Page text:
Five years pass. Taylor works a job in a Los Angeles cleanup crew. In typical screenwriting fashion, the Call to Adventure happens with the arrival of General Andrews (Ralph Ineson) and Colonel Howell (Allison Janney). They have a mission for Taylor – he must return to New Asia (!!) and find/destroy a mysterious superweapon, one that could turn the tide of the war. In additionally typical screenwriting fashion, Taylor Refuses the Call, then grudgingly changes his mind.

So off Taylor goes to New Asia (!!!), with Colonel Howell running the op. Things go great until they don’t. In the midst of the chaos, Taylor discovers the weapon. It’s immensely powerful, and its power is only growing. Its name is Alphie (Madeleine Yuna Voyles), and it/she is a little girl who only wants to live a good life.

The thing about The Creator is, it works more often than it doesn’t. Gareth Edwards is one of the few filmmakers who understands scale. While lots of films have shown us crashing spaceships, Edwards knows how to use framing, effects work, and sound design to make said spaceship feel both massive and weighty. He also knows how to stretch the living hell out of a dollar. Believe it or not, but an $80 million budget isn’t that much any longer. This film looks like it costs easily three times that much. It also feels like a giant mashup of other films with more focused concepts. If you threw The Terminator, A.I., Kundun, Avatar, Blade Runner, and District 9 into a blender, your cinematic smoothie would be The Creator.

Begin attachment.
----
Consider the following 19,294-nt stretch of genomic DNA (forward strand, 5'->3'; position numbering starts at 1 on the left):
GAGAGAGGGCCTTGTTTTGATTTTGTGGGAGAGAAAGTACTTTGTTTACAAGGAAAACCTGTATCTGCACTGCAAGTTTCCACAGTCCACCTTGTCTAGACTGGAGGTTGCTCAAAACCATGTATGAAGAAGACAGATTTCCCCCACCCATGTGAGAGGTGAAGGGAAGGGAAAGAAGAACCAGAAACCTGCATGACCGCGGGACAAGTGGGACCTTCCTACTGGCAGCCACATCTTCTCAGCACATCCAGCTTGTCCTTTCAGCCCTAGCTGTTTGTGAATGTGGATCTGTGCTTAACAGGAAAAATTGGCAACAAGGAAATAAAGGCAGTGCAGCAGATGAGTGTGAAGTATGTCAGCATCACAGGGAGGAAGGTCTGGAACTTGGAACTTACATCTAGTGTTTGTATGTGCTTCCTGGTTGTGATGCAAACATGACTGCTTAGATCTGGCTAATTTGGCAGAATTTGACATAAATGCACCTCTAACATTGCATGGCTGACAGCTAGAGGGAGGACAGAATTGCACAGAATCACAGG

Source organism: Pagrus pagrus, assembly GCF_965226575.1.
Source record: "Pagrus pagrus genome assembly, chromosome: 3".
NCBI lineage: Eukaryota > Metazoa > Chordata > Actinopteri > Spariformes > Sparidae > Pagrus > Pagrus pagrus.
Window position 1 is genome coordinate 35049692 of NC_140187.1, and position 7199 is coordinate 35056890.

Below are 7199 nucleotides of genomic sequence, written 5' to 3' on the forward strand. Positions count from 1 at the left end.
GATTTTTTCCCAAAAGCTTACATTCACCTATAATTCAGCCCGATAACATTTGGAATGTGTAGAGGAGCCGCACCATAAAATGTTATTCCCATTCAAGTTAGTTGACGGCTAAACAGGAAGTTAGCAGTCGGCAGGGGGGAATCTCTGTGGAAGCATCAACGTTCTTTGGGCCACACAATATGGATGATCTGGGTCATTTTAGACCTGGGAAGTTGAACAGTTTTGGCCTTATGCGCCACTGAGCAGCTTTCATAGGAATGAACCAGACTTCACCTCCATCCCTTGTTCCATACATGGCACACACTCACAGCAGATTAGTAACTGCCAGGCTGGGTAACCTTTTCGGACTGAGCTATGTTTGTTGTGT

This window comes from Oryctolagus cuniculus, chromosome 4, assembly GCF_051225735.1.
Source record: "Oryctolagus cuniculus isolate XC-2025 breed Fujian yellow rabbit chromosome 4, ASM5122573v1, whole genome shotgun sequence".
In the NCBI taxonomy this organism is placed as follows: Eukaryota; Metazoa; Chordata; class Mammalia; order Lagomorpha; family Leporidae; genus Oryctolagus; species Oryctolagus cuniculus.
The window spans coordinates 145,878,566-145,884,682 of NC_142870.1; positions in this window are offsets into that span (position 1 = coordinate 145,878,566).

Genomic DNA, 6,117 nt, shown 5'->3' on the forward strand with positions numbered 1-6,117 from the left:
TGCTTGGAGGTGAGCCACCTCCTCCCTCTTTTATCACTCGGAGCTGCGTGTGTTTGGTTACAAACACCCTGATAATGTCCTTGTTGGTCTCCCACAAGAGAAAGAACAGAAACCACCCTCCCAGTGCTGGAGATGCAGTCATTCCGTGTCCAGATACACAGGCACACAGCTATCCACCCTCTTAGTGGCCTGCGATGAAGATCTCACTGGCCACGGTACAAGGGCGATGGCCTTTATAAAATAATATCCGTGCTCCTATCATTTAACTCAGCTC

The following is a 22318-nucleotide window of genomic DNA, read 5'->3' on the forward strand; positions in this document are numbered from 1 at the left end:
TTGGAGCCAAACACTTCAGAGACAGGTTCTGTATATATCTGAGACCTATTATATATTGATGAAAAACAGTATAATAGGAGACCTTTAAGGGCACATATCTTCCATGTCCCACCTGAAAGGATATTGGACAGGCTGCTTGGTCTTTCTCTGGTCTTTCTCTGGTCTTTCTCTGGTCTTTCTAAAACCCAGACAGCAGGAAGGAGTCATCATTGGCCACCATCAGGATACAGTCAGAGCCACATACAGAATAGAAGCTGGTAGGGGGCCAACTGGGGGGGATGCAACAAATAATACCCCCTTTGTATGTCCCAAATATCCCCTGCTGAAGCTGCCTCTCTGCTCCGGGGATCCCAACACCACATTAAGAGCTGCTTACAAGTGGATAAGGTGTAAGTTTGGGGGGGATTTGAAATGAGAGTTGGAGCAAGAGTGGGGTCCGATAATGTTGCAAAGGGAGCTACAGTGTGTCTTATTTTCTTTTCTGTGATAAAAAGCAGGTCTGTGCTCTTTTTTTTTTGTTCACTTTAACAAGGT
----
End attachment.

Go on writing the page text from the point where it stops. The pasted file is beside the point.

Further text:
Is the screenplay by Edwards and Chris Weitz devoid of ideas and little more than a delivery system for set pieces? Oh, hell no. They’re examining a number of compelling ideas, one of which being the idea that after A.I. develops sentience, it also develops individuality. Instead of a Skynet hive mind out to eradicate humanity, the vast majority of A.I. simply want to live their lives. That’s a great idea! Unfortunately, it’s competing with other great ideas, sometimes even throwaway concepts that are lingered on for a few seconds.* The end result is a fascinating and absorbing mishmash of themes that desperately needed more focus. The effect is not unlike a conversation with a wildly drunk philosophy major. That would be largely okay if the exposition wasn’t so frequently clunky.